Research Methods


Shipps, Anthony W. The Quote Sleuth: A Manual for the Tracer of Lost Quotations. Urbana: U of Illinois P, 1990. 194 pp. PN6081.S44 080′.72.

A guide to tracing unidentified, misidentified, modified, or mistranscribed quotations. Advice on techniques alternates with evaluations of and hints on using standard resources in chapters treating general dictionaries of quotations; subject and special category quotation books; single-author quotation books; English-language dictionaries; concordances and word indexes to English and American literary works; indexes to first lines, last lines, opening words, and keywords; clues to authorship within quotations; and classical and foreign quotations. Concludes with axioms of a quote sleuth, a brief section on journals that print queries on untraced quotations, and an extensive, evaluatively annotated bibliography whose organization follows chapter divisions. Indexed by persons and subjects. Embodying the experience of the foremost practitioner of the craft, Quote Sleuth is the indispensable guide for anyone needing to identify or verify a quotation.



Bartlett, John. Bartlett’s Familiar Quotations: A Collection of Passages, Phrases, and Proverbs Traced to Their Sources in Ancient and Modern Literature. Ed. Geoffrey O’Brien. 18th ed. New York: Little, 2012. 1,438 pp. PN6081.B27 808.88′2.

Bartlett’s Familiar Quotations: Expanded Multimedia Edition. Ed. Thomas Hine. Multimedia ed. Boston: Little, 1993. CD-ROM.

A collection of some 22,000 quotations chosen for their familiarity “as well as for their literary power, intellectual and historical significance, originality, and timeliness” from literary works, sacred writings, media, and other sources (written and verbal) throughout the world. The approximately 2,550 authors or sources are listed by date of birth, publication, or initial broadcast (ranging from c. 2600 BC, for the author of “Song of the Harper,” to 2011); anonymous works follow the author list. Under each author, passages are organized by publication date; sources are identified by act, scene, line, stanza, or chapter whenever possible. Footnotes occasionally provide the original text for a translation, identify the translator, explain the context, or cite related quotations. Indexed by authors and titles of anonymous works at the front, by keywords (with context) at the back. The multimedia edition adds audio, video, and still-photo “quotations” (e.g., the smiley face, the peace symbol, the William Tell Overture, and a video clip of Martin Luther King’s “I Have a Dream” speech). Long a standard source, this is the fullest, most accurate, representative, and thoroughly indexed dictionary of quotations. The 16th edition (1992; 1,405 pp.) broadened the cultural base of the work and was less hesitant than its predecessors to admit profanities and unpleasant topics; the 18th edition expands international coverage. Because passages are dropped, earlier editions remain useful; as O’Brien aptly observes, Bartlett’s “has always been, and will remain, a work in progress.” For the genesis and publishing history (through the 16th ed.) of Familiar Quotations (along with a selective bibliography of studies and reviews), see Kerry L. Cochrane, “‘The Most Famous Book of Its Kind’: Bartlett’s Familiar Quotations,” Distinguished Classics of Reference Publishing, ed. James Rettig (Phoenix: Oryx, 1992) 9–17; on the various electronic versions, see Joseph Yue, “How Familiar Is It Any More? Bartlett’s Familiar Quotations Goes Digital,” Reference and User Services Quarterly 42.1 (2002): 26–29. Review: (18th ed.) Fred R. Shapiro, TLS: Times Literary Supplement 1 Feb. 2013: 7–8.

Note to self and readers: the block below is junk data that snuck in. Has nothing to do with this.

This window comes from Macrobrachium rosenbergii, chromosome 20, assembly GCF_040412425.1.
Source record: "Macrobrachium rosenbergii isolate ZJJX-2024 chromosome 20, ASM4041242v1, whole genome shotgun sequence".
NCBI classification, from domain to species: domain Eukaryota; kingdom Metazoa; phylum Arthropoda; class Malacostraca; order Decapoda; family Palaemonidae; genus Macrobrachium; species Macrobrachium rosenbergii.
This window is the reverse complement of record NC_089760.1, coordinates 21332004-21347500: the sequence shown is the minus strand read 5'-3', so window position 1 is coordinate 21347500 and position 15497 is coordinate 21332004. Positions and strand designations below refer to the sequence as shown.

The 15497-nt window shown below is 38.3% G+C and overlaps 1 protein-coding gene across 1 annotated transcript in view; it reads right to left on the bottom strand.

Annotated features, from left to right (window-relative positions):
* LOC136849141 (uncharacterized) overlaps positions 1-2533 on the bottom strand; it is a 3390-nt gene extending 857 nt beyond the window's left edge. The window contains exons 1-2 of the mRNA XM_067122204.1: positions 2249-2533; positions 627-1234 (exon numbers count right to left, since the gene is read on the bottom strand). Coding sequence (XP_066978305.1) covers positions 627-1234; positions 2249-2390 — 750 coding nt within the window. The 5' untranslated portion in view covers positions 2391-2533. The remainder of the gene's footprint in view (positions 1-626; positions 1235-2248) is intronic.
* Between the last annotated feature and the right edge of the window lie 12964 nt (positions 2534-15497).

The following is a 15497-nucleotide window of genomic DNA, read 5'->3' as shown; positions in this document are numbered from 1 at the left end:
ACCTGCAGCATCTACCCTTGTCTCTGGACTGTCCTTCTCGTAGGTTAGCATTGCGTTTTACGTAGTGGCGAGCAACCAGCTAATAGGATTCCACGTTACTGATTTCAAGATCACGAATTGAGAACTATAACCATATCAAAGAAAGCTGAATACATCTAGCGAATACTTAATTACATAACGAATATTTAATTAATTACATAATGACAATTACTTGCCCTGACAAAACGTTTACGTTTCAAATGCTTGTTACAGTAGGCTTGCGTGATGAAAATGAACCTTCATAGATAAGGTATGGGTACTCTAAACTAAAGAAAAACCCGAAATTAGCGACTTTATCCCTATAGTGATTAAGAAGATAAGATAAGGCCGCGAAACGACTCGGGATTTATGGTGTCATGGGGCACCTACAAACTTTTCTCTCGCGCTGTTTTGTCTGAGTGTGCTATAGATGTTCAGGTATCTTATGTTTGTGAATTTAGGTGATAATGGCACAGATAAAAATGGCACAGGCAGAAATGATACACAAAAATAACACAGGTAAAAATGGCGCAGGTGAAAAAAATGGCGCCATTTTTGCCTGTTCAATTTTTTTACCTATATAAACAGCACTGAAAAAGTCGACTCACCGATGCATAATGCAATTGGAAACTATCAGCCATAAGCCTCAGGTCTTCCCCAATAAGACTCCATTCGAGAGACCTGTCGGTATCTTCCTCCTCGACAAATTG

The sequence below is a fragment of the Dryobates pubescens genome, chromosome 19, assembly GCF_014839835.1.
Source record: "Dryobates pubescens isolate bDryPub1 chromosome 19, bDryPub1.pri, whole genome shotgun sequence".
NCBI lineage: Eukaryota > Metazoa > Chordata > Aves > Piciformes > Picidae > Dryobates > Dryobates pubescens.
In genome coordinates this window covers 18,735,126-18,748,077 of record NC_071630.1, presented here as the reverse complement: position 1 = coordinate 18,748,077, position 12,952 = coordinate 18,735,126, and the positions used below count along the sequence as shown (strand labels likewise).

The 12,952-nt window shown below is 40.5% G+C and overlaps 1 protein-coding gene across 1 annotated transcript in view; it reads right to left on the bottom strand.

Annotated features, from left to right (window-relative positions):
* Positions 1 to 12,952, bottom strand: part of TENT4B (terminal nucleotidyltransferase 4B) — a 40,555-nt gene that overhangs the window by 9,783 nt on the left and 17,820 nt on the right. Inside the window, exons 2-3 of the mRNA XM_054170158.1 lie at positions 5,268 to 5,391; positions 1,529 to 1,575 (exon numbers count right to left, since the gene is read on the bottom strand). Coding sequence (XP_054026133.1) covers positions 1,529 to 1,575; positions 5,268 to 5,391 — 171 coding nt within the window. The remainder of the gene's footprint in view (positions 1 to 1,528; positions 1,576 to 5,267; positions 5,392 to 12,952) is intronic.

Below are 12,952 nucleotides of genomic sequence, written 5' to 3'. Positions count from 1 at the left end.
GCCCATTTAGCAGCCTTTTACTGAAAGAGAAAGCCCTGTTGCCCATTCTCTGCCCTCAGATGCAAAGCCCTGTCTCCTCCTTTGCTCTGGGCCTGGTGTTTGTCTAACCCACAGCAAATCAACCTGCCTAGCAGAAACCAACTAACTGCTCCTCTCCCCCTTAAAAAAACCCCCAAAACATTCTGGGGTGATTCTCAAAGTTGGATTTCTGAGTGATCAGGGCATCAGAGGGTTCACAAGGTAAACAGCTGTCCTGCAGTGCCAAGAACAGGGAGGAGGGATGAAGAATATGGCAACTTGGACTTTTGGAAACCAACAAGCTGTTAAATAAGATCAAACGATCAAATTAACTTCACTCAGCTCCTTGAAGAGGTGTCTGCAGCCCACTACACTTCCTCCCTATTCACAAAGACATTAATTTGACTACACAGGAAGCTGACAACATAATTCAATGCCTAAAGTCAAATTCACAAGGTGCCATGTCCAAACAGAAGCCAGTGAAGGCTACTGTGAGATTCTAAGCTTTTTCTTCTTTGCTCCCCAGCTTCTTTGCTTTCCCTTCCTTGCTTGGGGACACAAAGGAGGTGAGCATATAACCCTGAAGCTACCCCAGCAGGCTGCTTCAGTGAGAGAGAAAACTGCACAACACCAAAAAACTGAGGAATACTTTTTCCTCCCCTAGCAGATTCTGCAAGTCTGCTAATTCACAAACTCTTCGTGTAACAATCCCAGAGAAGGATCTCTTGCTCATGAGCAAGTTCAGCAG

An essential complement to Bartlett, which retains an American emphasis, is The Oxford Dictionary of Quotations, ed. Elizabeth Knowles, 7th ed. (Oxford: Oxford UP, 2009; 1,155 pp.; the 6th ed. [2004; 1,140 pp.] is online through Oxford Reference [I530]). The Oxford Dictionary is more current, more thorough in covering literary works and women writers, and cites some passages in their original languages (with English translations). Because each new edition is extensively revised, earlier editions (especially the second [1953; 1,003 pp.]) remain important sources; for an overview of the changes in each edition, see “History of the Dictionary” in the 7th edition. Review: (4th ed.) E. S. Turner, TLS: Times Literary Supplement 11 Dec. 1992: 7–8.

Most reference collections stock an array of other general and specialized dictionaries of quotations. For convenient lists, see Guide to Reference (B60); New Walford Guide to Reference Resources (B65); the bibliography (pp. 122–85) in Shipps, Quote Sleuth (U6310); and Patricia McColl Bee and Walter Schneider, Quotation Location: A Quotation Seeker’s Source Guide (Ottawa: Canadian Lib. Assn., 1990; 73 pp.), with valuable evaluations and descriptions of differences between editions of the more popular dictionaries. If none of these yields the source, consult one or more of the following:

  1. a concordance to the Bible (King James version) or Shakespeare, the two most frequently quoted sources

  2. historical dictionaries—such as Oxford English Dictionary (M1410), Dictionary of American English (Q3355), Dictionary of Americanisms (Q3360), or Webster’s Third (Q3365)—that cite illustrative quotations

  3. first-line indexes to poems such as Columbia Granger’s Index to Poetry (L1235)

  4. dictionaries of proverbs (see section U: Literature-Related Topics and Sources/Folklore and Literature/Genres/Proverb/Dictionaries)

  5. a Web search engine (use the advanced search screen and search for an exact phrase)

  6. digital archives, such as Eighteenth Century Collections Online (M2238) and Early American Imprints (Q4005 and Q4125)

If these fail, send a query to the journal Notes and Queries.

See also

Dictionary of Australian Quotations (R4455).

Hamilton and Shields, Dictionary of Canadian Quotations and Phrases (R4575).